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World Religions, Sixth Edition Warren Matthews

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1 World Religions, Sixth Edition Warren Matthews
Chapter One: Religions of the Americas This multimedia product and its contents are protected under copyright law. The following are prohibited by law: • any public performance or display, including transmission of any image over a network; • preparation of any derivative work, including the extraction, in whole or in part, of any images; • any rental, lease, or lending of the program.

2 Characteristics of World Religions as Analyzed in the Text
The absolute, the world, and humans The problem and solution for humans Community and ethics An Interpretation of history Rituals and symbols Life after death Relationship to other religions Objections to older scholarship

3 Religions of North America
Naskapi of Canada’s Labrador Peninsula near Arctic Circle – hunters with a spiritual view in a world of few resources Powhatan of Virginia / Chesapeake Bay area – hunters, gatherers, and farmers who learned to use what the land offered them Cherokee of Appalachian Mountains (North Carolina and Tennessee) forced to move to Oklahoma area – hunters and warriors who dealt with white settler encroachment and government interference Hopi of the Southwest – Pueblo people who focused on religious rituals and ceremonies with costumes and masks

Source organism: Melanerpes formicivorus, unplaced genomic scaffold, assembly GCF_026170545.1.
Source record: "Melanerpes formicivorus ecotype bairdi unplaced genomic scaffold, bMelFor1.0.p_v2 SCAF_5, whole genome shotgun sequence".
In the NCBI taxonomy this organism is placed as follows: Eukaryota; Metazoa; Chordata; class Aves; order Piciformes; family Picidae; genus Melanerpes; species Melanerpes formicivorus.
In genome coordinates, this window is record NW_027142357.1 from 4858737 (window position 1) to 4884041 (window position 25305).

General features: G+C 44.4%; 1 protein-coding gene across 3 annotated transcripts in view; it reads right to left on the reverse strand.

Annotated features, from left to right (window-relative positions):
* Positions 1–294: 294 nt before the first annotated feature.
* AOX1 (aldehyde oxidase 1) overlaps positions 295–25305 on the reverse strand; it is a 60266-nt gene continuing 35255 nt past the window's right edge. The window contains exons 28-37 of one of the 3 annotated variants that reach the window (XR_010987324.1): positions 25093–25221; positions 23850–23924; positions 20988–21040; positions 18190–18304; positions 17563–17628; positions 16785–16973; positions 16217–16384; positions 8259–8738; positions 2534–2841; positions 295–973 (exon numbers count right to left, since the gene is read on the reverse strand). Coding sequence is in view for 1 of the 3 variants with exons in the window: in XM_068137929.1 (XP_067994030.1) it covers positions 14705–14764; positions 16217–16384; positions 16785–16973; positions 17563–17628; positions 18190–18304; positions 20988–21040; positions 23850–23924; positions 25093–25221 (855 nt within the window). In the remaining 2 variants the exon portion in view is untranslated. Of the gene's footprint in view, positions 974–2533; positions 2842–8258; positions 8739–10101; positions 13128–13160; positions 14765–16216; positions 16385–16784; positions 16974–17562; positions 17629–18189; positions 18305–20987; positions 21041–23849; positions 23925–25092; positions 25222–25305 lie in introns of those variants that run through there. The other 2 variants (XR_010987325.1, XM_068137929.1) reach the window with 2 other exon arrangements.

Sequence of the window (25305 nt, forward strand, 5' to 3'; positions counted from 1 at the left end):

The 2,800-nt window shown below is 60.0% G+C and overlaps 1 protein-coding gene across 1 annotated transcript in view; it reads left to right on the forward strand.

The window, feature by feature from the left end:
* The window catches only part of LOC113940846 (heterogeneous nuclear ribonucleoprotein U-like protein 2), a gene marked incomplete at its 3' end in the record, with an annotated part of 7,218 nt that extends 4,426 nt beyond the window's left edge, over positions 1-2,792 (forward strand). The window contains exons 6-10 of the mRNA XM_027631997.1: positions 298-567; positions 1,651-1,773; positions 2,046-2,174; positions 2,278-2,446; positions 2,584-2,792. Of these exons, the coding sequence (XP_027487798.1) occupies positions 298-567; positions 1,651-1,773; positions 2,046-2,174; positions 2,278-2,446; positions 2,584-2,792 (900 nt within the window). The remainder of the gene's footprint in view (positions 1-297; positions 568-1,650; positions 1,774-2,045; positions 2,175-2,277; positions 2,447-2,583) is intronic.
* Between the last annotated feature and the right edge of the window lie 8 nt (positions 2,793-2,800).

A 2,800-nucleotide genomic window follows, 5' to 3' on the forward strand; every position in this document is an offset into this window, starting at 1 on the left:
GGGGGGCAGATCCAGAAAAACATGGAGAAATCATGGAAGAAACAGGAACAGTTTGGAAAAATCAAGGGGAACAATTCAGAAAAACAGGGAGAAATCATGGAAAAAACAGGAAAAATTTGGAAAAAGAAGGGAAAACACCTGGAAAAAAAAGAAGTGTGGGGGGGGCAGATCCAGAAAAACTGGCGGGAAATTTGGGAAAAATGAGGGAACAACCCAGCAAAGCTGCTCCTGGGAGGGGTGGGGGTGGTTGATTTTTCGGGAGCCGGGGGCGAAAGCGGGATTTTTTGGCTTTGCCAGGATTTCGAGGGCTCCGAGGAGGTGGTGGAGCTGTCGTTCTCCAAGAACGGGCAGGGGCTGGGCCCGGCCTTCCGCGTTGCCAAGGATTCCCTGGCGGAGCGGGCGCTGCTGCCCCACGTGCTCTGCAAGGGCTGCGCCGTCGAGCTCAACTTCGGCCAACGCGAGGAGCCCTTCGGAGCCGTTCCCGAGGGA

4 Naskapi (Northeast Canada)‏
Fishing/hunting society of the harsh Northeast Canadian climate Understood the world as limited in resources Saw all living things united by the world of souls – Mantu Soul world provided the key to survival in harsh conditions Gave the incentive to humans to live moral lives Gave animals the will to provide for human needs Led to dependence upon and gratitude toward nature

5 Naskapi (Northeast Canada)‏
People depend upon their Mista´peo (Great Man) Active living soul of the person Contact with animal souls, which provided for humans Religious stories teach Naskapi understanding of the universe Souls do not die, but are born and reborn Unborn souls may be seen in natural phenomena

6 Area of Naskapi Inhabitation

7 Powhatan (Virginia coastal area)
Highly organized society Hierarchical dictatorship Mamanatowick (“great king”) sovereign over Powhatan tribes Subordinate weroances / weroansquas Temple priesthood Hunting and agricultural society

8 Powhatan (Virginia coastal area)
Organized priesthood Provided medicine – wisakon Presided over formal worship Included sacrifices to images Recognized beneficent deity Ahone, malevolent deity Okeus Life after death is pleasant and well defined Without work, they go to fields to dance and play They eventually die there, and are later reborn

9 Area of Powhatan Inhabitation

10 Cherokee (Southeast U.S.)
Larger group Informal or clan organization Open to many “Anglo” customs Hunting and agricultural society Matriarchal family descent Proper activities based on gender, with provisions for working across gender